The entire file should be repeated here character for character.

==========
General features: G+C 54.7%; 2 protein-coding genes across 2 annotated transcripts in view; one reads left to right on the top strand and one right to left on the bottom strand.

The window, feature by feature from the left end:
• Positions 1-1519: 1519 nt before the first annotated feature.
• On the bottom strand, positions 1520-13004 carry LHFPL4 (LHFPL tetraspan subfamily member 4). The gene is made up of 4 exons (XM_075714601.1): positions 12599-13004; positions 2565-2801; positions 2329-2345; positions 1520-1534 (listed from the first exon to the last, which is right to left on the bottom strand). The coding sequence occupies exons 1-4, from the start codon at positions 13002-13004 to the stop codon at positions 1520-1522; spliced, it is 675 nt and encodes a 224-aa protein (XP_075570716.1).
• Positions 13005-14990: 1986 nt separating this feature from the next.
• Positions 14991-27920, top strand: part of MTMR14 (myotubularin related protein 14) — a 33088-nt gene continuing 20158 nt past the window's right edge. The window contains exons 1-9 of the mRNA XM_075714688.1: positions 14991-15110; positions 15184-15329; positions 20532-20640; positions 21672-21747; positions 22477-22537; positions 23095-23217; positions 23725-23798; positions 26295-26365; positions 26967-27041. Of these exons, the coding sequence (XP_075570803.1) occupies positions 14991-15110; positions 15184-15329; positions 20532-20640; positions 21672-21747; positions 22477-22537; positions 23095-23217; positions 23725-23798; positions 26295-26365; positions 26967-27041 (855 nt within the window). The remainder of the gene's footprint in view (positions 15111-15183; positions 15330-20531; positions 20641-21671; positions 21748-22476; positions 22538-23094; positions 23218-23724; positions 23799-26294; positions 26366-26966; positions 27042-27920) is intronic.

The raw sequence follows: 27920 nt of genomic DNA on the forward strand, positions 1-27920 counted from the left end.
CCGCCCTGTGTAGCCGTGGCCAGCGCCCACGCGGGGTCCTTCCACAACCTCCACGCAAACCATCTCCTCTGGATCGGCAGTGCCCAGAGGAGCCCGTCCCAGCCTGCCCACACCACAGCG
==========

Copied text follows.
General features: G+C 54.7%; 2 protein-coding genes across 2 annotated transcripts in view; one reads left to right on the top strand and one right to left on the bottom strand.

The window, feature by feature from the left end:
• Positions 1-1519: 1519 nt before the first annotated feature.
• On the bottom strand, positions 1520-13004 carry LHFPL4 (LHFPL tetraspan subfamily member 4). The gene is made up of 4 exons (XM_075714601.1): positions 12599-13004; positions 2565-2801; positions 2329-2345; positions 1520-1534 (listed from the first exon to the last, which is right to left on the bottom strand). The coding sequence occupies exons 1-4, from the start codon at positions 13002-13004 to the stop codon at positions 1520-1522; spliced, it is 675 nt and encodes a 224-aa protein (XP_075570716.1).
• Positions 13005-14990: 1986 nt separating this feature from the next.
• Positions 14991-27920, top strand: part of MTMR14 (myotubularin related protein 14) — a 33088-nt gene continuing 20158 nt past the window's right edge. The window contains exons 1-9 of the mRNA XM_075714688.1: positions 14991-15110; positions 15184-15329; positions 20532-20640; positions 21672-21747; positions 22477-22537; positions 23095-23217; positions 23725-23798; positions 26295-26365; positions 26967-27041. Of these exons, the coding sequence (XP_075570803.1) occupies positions 14991-15110; positions 15184-15329; positions 20532-20640; positions 21672-21747; positions 22477-22537; positions 23095-23217; positions 23725-23798; positions 26295-26365; positions 26967-27041 (855 nt within the window). The remainder of the gene's footprint in view (positions 15111-15183; positions 15330-20531; positions 20641-21671; positions 21748-22476; positions 22538-23094; positions 23218-23724; positions 23799-26294; positions 26366-26966; positions 27042-27920) is intronic.

The raw sequence follows: 27920 nt of genomic DNA on the forward strand, positions 1-27920 counted from the left end.
CCGCCCTGTGTAGCCGTGGCCAGCGCCCACGCGGGGTCCTTCCACAACCTCCACGCAAACCATCTCCTCTGGATCGGCAGTGCCCAGAGGAGCCCGTCCCAGCCTGCCCACACCACAGCG